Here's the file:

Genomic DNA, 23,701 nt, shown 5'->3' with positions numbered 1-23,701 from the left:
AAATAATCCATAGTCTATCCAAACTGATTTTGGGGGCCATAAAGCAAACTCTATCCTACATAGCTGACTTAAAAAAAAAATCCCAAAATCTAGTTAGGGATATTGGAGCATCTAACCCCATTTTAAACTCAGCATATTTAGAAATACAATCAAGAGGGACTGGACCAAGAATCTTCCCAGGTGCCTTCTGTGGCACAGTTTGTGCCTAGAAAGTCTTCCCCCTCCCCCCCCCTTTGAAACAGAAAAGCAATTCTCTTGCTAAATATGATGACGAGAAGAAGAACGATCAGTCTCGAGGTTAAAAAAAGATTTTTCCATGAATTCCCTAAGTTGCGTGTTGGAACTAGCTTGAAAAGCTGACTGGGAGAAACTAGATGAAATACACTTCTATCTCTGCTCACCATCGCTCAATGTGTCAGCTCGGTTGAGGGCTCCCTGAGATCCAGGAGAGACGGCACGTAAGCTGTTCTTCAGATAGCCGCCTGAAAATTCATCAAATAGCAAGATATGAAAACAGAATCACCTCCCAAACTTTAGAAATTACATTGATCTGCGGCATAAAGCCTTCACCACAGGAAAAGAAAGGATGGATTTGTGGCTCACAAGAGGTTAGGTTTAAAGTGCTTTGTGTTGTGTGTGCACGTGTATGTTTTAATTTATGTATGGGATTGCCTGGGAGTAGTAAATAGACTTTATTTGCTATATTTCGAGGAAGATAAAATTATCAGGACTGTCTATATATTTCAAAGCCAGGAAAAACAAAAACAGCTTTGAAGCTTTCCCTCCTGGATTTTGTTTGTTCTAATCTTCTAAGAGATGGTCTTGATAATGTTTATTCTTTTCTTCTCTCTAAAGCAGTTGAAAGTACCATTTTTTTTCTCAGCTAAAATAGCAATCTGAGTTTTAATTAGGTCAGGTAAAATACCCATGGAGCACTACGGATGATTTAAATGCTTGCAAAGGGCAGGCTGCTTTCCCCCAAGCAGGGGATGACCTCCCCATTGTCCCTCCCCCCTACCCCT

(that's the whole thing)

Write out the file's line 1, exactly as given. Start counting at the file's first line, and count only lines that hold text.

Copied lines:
Genomic DNA, 23,701 nt, shown 5'->3' with positions numbered 1-23,701 from the left: